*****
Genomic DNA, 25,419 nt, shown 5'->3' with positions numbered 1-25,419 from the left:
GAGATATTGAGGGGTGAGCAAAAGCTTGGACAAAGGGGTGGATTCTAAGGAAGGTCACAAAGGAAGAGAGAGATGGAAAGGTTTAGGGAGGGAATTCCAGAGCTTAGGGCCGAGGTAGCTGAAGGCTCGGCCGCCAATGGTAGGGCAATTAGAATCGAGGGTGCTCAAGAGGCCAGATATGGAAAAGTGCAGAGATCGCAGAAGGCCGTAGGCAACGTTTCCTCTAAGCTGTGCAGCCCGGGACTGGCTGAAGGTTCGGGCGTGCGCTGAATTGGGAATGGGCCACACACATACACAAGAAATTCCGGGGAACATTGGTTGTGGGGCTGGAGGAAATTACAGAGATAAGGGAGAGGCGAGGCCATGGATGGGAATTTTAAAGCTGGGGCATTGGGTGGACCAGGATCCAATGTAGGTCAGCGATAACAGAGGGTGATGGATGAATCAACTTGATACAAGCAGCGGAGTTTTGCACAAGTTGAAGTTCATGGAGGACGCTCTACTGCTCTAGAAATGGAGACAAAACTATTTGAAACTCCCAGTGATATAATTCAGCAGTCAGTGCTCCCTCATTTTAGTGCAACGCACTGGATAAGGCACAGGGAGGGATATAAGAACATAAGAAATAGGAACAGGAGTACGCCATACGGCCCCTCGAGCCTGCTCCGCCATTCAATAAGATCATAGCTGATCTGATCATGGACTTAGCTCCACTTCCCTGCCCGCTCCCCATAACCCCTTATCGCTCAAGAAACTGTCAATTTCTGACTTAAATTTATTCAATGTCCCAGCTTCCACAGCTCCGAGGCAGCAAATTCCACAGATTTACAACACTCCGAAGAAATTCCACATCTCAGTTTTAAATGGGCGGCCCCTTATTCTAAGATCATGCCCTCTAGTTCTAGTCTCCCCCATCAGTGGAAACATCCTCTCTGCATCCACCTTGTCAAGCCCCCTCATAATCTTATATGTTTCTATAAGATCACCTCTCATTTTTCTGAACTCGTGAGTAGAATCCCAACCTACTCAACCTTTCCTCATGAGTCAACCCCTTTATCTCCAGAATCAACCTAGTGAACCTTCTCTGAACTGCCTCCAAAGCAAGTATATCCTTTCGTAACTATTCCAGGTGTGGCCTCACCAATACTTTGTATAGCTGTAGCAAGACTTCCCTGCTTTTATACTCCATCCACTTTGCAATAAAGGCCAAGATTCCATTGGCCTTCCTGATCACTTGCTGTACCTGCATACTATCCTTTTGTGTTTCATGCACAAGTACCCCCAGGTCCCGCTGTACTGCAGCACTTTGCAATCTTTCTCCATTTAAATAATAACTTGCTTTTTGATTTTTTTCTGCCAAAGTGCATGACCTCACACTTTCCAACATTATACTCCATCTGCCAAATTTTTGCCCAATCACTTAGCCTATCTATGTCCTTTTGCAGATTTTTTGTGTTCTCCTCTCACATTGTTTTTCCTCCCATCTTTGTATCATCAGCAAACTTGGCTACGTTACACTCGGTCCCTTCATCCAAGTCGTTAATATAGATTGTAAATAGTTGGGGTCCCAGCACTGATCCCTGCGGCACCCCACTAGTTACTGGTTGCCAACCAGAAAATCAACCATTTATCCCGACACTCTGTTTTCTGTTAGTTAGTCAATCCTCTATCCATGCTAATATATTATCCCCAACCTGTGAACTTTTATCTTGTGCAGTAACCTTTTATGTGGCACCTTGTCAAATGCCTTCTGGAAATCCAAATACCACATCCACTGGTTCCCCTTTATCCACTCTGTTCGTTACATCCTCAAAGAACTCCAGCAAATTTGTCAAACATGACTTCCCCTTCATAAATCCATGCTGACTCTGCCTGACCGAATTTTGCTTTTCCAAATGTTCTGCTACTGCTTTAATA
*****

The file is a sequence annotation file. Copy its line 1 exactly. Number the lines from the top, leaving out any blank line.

Genomic DNA, 25,419 nt, shown 5'->3' with positions numbered 1-25,419 from the left: